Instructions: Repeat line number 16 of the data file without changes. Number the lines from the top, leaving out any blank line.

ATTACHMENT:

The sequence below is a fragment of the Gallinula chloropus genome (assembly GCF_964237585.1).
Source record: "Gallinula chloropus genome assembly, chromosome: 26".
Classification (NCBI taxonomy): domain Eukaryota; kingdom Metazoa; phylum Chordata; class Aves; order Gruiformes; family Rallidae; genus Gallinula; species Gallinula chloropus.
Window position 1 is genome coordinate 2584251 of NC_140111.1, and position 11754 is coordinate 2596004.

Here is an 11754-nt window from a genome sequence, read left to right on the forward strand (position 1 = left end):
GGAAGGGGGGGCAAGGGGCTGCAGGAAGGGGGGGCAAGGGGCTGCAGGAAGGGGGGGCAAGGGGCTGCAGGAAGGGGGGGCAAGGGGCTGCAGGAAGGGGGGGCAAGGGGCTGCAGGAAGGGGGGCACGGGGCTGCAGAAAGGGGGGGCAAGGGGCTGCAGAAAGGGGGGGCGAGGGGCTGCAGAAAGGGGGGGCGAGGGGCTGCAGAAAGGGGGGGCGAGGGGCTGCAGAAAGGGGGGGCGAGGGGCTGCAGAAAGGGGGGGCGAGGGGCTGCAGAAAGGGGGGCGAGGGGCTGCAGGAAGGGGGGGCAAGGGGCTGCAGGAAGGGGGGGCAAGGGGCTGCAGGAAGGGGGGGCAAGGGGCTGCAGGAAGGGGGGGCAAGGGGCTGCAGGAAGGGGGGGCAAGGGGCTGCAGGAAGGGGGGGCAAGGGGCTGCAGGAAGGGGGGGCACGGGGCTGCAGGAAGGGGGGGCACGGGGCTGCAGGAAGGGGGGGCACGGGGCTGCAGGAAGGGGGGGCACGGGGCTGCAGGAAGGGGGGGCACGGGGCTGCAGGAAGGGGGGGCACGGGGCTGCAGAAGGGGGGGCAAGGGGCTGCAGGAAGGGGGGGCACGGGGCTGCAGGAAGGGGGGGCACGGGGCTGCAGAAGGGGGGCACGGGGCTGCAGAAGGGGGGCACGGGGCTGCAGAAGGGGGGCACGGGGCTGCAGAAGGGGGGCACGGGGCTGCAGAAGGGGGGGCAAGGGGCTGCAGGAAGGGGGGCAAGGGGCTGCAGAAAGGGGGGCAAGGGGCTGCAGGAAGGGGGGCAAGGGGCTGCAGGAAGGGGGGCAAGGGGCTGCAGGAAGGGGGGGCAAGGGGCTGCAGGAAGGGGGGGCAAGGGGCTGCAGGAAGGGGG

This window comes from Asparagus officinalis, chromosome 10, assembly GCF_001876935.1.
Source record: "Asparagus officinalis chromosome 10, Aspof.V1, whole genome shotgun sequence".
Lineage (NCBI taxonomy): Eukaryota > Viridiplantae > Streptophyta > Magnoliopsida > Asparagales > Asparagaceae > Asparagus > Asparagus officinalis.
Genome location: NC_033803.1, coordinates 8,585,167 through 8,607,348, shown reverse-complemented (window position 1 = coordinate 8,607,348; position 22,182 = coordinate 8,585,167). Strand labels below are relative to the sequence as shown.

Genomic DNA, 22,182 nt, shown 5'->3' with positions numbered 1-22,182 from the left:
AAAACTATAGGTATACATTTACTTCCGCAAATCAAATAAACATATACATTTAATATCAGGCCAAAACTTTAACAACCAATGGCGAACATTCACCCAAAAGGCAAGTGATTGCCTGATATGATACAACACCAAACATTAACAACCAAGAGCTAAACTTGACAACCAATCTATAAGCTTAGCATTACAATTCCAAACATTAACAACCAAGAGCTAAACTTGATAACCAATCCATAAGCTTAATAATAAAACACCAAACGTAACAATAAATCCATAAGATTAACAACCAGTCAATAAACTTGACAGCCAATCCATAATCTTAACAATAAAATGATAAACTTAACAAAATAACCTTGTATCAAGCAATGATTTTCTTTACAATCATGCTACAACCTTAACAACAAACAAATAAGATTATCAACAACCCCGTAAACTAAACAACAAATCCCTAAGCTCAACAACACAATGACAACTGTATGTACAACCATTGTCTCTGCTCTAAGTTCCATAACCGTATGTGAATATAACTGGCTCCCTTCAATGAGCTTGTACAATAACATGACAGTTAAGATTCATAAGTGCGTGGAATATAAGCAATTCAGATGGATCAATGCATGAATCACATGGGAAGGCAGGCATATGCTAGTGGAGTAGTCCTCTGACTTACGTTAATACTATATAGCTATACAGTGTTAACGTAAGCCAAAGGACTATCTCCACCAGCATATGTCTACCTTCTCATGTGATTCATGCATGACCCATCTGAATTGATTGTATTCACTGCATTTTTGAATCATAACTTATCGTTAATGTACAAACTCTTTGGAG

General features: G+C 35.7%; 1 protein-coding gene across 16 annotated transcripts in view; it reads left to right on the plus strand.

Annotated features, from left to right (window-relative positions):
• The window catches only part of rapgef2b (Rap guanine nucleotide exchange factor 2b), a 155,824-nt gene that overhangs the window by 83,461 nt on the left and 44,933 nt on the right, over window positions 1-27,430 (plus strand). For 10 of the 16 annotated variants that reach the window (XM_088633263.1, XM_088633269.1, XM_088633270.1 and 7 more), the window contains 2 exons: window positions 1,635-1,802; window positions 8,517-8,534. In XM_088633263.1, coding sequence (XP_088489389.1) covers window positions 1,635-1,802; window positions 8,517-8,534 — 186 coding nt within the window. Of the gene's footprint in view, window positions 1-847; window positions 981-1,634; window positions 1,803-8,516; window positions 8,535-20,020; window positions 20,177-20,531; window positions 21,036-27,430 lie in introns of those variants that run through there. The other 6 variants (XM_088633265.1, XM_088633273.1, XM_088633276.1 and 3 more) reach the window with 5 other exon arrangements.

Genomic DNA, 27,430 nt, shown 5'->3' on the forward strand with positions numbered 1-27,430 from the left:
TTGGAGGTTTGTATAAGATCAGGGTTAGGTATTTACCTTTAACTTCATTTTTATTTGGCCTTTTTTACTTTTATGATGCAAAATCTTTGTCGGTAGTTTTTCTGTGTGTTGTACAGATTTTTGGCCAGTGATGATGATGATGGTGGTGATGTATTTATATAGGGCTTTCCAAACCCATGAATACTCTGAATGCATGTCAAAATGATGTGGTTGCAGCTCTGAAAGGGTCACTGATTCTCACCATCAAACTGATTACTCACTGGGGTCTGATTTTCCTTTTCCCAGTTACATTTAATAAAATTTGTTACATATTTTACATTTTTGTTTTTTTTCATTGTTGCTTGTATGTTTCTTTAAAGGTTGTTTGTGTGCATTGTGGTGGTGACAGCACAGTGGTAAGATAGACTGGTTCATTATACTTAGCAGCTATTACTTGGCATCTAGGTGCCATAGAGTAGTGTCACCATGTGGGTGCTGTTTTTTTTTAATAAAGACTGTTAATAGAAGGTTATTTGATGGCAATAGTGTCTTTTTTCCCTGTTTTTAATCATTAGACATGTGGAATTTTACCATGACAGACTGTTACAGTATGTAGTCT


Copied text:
Genomic DNA, 27,430 nt, shown 5'->3' on the forward strand with positions numbered 1-27,430 from the left: